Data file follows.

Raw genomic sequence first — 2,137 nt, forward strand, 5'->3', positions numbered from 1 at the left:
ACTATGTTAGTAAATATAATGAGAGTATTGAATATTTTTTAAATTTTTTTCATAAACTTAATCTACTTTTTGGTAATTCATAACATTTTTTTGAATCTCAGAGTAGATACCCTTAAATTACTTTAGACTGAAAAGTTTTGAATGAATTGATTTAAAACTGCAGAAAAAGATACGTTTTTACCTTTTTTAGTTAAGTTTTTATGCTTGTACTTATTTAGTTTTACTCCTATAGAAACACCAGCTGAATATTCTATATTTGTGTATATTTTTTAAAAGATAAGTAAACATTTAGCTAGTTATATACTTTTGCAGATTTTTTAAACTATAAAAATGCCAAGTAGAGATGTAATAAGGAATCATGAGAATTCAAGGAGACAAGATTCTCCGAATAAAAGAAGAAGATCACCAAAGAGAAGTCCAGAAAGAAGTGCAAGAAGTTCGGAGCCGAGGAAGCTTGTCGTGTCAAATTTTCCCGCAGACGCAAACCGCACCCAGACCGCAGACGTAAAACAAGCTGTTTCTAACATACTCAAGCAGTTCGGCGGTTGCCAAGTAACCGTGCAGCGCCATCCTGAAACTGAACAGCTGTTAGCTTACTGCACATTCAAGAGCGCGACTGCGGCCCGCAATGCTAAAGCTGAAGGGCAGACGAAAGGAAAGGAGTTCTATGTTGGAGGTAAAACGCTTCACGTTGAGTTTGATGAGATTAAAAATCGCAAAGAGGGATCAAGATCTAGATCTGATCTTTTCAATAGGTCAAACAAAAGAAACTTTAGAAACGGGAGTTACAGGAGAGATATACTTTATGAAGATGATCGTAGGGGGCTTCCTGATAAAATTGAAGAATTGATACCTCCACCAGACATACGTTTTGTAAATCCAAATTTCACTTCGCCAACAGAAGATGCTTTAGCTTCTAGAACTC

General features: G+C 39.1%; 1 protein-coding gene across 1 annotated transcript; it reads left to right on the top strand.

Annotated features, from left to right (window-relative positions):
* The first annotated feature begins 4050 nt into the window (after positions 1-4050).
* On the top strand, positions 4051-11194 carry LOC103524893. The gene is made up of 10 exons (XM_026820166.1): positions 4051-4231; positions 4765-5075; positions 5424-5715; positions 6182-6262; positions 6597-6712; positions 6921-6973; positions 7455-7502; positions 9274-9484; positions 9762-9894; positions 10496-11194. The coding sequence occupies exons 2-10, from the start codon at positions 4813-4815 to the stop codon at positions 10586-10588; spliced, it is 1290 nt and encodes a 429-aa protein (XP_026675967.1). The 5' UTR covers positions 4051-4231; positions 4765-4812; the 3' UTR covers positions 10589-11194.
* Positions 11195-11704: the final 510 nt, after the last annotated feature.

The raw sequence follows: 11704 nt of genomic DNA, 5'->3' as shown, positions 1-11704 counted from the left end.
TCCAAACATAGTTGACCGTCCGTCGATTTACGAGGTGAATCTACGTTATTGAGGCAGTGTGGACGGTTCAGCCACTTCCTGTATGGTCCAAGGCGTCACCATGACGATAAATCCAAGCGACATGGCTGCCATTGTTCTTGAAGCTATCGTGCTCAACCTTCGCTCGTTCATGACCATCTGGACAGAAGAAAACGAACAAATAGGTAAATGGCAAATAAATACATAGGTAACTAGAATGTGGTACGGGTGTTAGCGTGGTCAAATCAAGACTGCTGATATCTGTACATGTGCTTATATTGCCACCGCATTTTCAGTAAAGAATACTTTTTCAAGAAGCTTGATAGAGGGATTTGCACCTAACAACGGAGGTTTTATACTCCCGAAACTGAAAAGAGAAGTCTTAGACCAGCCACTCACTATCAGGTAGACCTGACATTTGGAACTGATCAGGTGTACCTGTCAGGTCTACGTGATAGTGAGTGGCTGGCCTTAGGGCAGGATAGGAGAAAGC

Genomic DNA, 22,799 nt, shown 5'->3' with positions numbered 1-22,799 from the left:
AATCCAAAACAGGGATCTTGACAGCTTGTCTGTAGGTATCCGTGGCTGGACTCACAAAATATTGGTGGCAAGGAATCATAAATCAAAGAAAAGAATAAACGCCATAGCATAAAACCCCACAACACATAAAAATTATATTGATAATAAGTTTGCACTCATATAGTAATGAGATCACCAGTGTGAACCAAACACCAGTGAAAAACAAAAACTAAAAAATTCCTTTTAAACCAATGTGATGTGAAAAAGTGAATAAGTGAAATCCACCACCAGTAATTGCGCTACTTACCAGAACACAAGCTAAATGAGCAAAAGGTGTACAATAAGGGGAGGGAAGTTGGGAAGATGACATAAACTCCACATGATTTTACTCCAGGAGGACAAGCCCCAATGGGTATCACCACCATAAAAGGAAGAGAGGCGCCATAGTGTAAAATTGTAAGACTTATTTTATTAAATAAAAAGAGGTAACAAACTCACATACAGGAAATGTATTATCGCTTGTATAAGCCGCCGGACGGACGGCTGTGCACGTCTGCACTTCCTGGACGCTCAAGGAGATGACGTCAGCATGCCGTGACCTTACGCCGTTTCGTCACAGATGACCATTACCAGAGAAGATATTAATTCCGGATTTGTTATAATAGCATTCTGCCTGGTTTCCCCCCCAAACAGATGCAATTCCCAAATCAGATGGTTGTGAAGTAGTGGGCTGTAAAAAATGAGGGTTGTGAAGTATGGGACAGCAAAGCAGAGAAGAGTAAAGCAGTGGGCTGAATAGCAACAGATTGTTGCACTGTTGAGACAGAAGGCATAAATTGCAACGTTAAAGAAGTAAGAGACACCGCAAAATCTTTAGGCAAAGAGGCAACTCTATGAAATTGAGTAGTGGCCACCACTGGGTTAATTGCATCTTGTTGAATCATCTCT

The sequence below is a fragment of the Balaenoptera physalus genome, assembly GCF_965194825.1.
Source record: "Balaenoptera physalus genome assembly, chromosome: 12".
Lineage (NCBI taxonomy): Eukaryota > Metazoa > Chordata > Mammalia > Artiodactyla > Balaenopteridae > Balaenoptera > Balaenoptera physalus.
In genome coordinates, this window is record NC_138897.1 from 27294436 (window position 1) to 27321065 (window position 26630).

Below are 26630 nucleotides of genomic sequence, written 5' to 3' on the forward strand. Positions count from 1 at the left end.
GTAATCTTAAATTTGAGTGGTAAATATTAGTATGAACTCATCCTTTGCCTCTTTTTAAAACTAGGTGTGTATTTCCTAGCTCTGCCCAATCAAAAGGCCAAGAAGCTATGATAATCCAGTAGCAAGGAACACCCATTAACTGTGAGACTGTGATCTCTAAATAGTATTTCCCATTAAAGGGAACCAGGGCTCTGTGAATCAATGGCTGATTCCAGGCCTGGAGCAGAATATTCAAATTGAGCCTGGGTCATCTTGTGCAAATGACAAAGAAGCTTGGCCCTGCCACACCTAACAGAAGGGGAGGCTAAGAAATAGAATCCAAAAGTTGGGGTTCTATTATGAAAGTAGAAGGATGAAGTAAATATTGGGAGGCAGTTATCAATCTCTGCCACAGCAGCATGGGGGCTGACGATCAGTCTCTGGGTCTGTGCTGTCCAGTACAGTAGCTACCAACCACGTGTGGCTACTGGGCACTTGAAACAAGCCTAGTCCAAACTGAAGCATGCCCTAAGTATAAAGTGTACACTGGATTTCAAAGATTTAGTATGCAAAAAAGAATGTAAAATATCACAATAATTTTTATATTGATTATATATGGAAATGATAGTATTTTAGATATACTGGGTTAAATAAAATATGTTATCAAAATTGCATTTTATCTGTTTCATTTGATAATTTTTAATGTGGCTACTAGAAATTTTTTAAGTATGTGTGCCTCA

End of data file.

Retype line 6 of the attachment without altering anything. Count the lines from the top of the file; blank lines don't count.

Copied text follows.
* On the top strand, positions 4051-11194 carry LOC103524893. The gene is made up of 10 exons (XM_026820166.1): positions 4051-4231; positions 4765-5075; positions 5424-5715; positions 6182-6262; positions 6597-6712; positions 6921-6973; positions 7455-7502; positions 9274-9484; positions 9762-9894; positions 10496-11194. The coding sequence occupies exons 2-10, from the start codon at positions 4813-4815 to the stop codon at positions 10586-10588; spliced, it is 1290 nt and encodes a 429-aa protein (XP_026675967.1). The 5' UTR covers positions 4051-4231; positions 4765-4812; the 3' UTR covers positions 10589-11194.